Policy Briefs

 

Ford Institute Publication Series

The primary purpose of this publication series is to offer a tiered outlet in order to incentivize informed engagement on issues of human security by faculty, students and practitioners at the various levels and stages in research development. This series is intended to be distinct from the standard academic journals by having a more applied, policy-driven focus. In addition to stimulating informed engagement, the Ford Institute would like to provide opportunities for students to develop crucial professional skills in analysis, writing and explication. Finally, it is hoped that readily available printed, peer-reviewed publications will increase the job prospects of graduating students. Productive ideas and research premises will be fielded and encouraged by the series editor and the Director.

 

Policy Briefs

“Policy Briefs” are intended for educational purposes thus addressing a wide audience, including students, practitioners, donors, laypersons and politicians. The objective is to provide a short, concise summary of a policy issue, highlighting why it is important, why it is controversial or unresolved, and what needs to happen in order to move the policy dialogue forward. Unlike other traditional policy briefs, the objective is not to provide specific policy recommendations, but rather to shed light onto a policy issue. Students whose Policy Briefs are chosen for publication will be entered into an annual competition, for which a monetary reward will be given.

 

Format:

  1. The brief should open with a summary of the particular policy issue in question.
  2. The subsequent sections should be headed by a section heading in the form of a question.
  3. A current real world example should be presented as a separate section from the rest of the document.

 

Guidelines:

  1. The policy brief page range should be 5-6 double spaced pages (approximately 1500-1700 words)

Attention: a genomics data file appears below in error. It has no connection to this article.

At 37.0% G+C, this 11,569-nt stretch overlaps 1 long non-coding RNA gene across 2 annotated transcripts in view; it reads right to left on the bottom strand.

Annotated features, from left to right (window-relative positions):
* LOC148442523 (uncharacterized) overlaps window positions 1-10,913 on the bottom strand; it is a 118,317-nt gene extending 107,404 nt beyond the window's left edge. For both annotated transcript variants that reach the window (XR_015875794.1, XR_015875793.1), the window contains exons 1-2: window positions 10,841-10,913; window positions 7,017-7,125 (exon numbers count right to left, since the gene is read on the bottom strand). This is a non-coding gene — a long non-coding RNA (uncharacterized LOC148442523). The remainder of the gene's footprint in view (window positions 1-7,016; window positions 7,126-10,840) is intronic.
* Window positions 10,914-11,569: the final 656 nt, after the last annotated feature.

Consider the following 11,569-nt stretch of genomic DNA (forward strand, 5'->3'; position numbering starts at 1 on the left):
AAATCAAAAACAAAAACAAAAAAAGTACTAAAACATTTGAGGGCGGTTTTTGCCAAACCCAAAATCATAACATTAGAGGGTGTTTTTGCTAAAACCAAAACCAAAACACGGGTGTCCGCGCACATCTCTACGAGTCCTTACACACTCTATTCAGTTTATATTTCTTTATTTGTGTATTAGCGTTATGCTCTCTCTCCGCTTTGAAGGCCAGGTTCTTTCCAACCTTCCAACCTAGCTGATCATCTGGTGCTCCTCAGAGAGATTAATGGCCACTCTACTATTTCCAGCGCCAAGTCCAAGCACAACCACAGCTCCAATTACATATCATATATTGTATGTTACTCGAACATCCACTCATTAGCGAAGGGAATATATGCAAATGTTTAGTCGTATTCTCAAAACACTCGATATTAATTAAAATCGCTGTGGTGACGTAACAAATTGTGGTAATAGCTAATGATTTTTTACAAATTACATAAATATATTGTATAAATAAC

2. The brief should provide a comprehensive, concise explication of a contemporary issue related to human security.
  3. The brief should be written in plain language that non-specialists can understand.
  4. The brief should have an applied focus largely absent of theoretical discussions and jargon.
  5. The brief should provide a very concise overview of the necessary background information.
  6. The brief should weigh the pros and cons or the contending arguments around the policy issue.
  7. The brief should identify the holes in the debate or questions that need to be addressed that will move the dialogue forward.
  8. A contemporary well-known context should be presented that provides an example of the described characteristics of the policy in question.

 

The following questions should be answered throughout the brief:

  1. What is the policy issue?
  2. What is the necessary background required to understand the issue?
  3. What is the debate? (Depending on the issue in question, this can take any of the following forms:)
    1. What are the contending arguments?
    2. What are the different policy options that have been available and the pros and cons of these different options?
  4. Why is it controversial or complicated?
  5. What needs to happen to move the dialogue forward?

 

All submissions will be peer reviewed by a committee of students and faculty members. Authors will be involved throughout the editing process.

 

Submissions and questions can be directed to Ford Institute at fihs@pitt.edu

 

Ford Institute for Human Security
3930 Wesley W. Posvar Hall, Pittsburgh, Pennsylvania 15260